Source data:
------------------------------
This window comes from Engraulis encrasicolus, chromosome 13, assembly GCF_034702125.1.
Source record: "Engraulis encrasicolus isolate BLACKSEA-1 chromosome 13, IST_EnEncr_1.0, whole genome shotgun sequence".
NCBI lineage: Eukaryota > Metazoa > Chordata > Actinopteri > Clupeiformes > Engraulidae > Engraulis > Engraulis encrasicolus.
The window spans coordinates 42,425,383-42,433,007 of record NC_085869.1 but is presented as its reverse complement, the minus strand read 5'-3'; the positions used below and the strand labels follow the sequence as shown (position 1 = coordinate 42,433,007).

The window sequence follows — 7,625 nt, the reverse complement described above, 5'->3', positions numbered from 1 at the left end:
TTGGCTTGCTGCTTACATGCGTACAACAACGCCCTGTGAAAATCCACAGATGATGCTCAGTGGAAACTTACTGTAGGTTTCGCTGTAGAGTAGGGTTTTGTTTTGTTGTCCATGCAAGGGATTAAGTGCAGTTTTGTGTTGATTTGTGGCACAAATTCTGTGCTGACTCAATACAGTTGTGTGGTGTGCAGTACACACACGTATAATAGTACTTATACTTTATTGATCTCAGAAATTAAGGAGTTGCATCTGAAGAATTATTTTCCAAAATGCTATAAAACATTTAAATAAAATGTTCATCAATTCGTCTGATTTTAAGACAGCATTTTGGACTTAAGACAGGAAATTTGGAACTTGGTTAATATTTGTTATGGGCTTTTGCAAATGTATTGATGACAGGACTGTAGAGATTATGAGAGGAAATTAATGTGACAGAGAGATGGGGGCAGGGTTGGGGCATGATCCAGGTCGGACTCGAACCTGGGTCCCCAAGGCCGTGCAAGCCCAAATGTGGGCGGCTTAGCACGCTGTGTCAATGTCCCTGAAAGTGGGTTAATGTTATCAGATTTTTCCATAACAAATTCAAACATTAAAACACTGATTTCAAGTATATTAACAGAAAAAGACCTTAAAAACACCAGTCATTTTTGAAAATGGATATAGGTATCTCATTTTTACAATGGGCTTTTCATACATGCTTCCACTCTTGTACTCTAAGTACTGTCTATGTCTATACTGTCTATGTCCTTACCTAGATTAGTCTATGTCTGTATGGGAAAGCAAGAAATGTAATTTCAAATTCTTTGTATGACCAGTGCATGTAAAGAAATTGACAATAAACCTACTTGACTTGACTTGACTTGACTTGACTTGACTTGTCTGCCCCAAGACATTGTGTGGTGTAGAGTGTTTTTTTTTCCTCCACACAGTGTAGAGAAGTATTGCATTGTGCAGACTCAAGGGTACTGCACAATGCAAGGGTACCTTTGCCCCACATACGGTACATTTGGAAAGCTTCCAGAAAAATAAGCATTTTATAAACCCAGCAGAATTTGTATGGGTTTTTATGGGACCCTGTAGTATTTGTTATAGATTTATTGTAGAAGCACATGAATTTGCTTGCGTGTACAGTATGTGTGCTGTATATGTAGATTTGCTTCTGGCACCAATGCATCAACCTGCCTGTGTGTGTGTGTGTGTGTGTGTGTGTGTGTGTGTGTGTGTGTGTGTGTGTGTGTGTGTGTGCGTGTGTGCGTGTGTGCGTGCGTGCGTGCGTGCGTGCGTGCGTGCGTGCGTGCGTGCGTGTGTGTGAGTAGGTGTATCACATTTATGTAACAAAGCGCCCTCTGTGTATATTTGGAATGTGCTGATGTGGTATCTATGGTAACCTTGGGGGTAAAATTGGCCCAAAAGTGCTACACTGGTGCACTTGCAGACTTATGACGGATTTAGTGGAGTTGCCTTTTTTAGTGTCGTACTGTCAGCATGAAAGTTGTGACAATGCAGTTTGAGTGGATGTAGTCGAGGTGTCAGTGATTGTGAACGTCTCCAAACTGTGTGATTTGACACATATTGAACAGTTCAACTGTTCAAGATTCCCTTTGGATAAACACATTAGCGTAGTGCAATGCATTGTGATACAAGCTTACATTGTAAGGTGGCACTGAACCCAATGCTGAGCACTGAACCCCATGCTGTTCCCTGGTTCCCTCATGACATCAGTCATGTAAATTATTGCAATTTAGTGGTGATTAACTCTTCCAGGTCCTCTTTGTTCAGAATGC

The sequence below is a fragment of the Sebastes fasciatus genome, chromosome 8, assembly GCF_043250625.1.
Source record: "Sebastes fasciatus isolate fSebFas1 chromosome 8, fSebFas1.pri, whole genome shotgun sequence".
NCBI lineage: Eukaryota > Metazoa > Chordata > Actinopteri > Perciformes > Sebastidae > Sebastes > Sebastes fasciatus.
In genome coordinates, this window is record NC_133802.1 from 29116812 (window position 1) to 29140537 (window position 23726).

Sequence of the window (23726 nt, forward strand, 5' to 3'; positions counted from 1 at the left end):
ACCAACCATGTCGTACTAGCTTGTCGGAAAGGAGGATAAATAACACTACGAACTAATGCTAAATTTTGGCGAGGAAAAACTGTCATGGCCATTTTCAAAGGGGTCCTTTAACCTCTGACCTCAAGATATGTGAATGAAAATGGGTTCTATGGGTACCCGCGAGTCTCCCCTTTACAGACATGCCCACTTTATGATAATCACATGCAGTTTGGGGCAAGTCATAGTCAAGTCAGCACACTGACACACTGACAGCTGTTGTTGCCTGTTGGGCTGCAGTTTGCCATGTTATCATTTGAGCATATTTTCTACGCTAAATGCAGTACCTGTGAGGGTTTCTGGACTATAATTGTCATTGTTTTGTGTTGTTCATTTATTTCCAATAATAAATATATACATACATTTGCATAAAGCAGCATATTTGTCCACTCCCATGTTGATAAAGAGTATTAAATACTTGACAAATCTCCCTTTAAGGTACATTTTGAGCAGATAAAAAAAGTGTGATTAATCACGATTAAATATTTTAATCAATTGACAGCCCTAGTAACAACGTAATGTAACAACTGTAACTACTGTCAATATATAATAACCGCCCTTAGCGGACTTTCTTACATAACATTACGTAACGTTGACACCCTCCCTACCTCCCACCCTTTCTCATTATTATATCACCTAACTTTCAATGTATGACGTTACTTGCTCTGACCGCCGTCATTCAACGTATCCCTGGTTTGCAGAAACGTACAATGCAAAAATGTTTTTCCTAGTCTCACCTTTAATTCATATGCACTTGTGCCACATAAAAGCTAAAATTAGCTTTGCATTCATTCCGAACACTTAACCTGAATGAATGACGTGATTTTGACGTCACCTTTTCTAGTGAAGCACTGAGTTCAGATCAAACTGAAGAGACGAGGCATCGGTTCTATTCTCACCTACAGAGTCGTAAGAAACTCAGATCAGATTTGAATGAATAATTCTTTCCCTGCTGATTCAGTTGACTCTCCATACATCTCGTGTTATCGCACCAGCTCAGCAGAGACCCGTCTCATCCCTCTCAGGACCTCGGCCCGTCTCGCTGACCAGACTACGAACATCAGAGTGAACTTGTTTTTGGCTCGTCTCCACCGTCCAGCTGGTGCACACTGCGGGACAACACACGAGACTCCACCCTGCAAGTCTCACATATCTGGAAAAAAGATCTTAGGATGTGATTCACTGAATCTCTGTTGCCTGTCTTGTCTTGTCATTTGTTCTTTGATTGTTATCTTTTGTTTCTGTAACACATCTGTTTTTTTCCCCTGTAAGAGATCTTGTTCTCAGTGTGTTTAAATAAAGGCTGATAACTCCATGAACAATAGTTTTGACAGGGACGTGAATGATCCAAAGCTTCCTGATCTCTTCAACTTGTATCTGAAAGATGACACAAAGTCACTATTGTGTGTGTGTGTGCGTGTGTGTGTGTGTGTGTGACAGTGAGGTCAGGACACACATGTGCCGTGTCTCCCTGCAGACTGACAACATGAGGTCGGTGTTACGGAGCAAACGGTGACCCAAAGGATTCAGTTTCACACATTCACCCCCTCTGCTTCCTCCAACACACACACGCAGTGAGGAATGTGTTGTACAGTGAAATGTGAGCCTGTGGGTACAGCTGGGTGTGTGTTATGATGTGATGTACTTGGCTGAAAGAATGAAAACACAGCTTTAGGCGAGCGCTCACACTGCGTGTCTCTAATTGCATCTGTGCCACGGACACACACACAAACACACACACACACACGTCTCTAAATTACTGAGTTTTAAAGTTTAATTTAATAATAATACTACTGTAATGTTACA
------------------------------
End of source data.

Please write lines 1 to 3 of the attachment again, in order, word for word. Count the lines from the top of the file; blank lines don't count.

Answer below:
This window comes from Engraulis encrasicolus, chromosome 13, assembly GCF_034702125.1.
Source record: "Engraulis encrasicolus isolate BLACKSEA-1 chromosome 13, IST_EnEncr_1.0, whole genome shotgun sequence".
NCBI lineage: Eukaryota > Metazoa > Chordata > Actinopteri > Clupeiformes > Engraulidae > Engraulis > Engraulis encrasicolus.